Three Victims Sue Ex-Gambian President Over Fake AIDS Treatment


Three individuals have sued for damages against an ex-Gambian president who gave them fake AIDS treatment. They were forced to give up anti-retroviral drugs, and to take home-made potions and use ointments instead.

Ex-President Sued

On Thursday, three individuals filed their legal complaints against Gambia’s ex-president, Yahya Jammeh, at the High Court in Banjul. The complaints are in regard to a fake AIDS treatment program that the former president started in 2007.

The three, Fatou Jatta, Lamin Ceesay, and Ousman Sowe were some of the first to join the HIV/AIDS treatment program where they were forced to stop taking anti-retroviral drugs, and instead had to take home made potions that caused them vomit.

At the time, people were afraid to speak out against the long-term president, so doctors and patients stated that the drugs were, indeed, working. However, even then, UNAIDS encouraged Gambia to collaborate with other organizations to ensure the efficacy and safety of the supposed treatment.

Unfortunately, the victims’ health worsened, while others who joined the program eventually died.

Stigma Reinforced

According to the victims, the treatment also worsened the stigma against people with HIV as there were times when they were broadcast on television while being rubbed with ointment. Because of the publicity, they struggled to find houses to rent and even lost their jobs.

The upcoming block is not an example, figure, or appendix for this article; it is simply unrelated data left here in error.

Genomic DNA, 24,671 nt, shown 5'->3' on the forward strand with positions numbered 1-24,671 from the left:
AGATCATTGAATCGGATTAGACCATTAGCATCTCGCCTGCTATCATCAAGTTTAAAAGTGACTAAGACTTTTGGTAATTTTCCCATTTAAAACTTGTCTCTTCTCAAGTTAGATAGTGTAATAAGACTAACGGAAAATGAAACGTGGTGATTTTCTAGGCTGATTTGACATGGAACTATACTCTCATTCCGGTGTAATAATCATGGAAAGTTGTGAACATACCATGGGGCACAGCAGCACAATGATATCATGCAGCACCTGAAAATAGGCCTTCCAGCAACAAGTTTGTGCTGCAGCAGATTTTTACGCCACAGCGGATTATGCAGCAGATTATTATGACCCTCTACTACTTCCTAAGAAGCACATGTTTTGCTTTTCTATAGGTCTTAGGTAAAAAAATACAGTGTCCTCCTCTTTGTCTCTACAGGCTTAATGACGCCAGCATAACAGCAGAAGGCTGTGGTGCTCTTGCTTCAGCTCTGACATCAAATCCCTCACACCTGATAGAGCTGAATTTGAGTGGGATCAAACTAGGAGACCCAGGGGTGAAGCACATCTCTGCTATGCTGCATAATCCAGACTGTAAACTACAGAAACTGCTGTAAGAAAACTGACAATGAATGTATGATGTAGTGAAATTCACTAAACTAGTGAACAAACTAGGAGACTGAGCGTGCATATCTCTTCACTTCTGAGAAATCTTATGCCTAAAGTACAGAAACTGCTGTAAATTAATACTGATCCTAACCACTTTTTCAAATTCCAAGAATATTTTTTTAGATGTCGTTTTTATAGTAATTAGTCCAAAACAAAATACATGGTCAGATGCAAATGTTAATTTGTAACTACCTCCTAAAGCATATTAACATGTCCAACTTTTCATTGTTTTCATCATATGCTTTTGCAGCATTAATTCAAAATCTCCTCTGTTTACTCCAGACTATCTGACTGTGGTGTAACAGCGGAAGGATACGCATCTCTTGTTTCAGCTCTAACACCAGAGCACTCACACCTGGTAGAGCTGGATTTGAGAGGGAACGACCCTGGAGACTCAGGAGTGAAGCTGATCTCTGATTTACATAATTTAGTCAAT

As such, the victims are suing for financial damages and are seeking for the declaration that human rights were violated during the program.

“Jammeh must pay for what he has done to us,” said Ceesay.

Yahya Jammeh is the previous president of Gambia who ruled the country for the past 22 years. His administration was marred with accusations of human rights abuses, and he moved to Equatorial Guinea after losing last year’s election.

HIV/AIDS In Gambia

According to UNAIDS, Jammeh’s program compromised real HIV/AIDS work in Gambia, a country that is already behind in treatment rates compared with other countries. In fact, in 2016, there were an estimated 20,000 people living with HIV, 30 percent of whom had access to anti-retroviral drugs.

That said, the country has still made significant progress in responding to HIV. Since 2010, new infection have decreased by 3 percent, while AIDS-related deaths have also decreased by 23 percent. The government has also established three agencies in response to HIV/AIDS since 1987, and developed three AIDS strategic plans since 1995.

A few of their goals include reducing HIV infections by half, and reducing mother-to-child transmissions of HIV by 10 percent to 3 percent by 2019. Further, they also aim to widen the coverage of access to anti-retroviral therapy from 21 percent to 90 percent among all people living with HIV by 2019.

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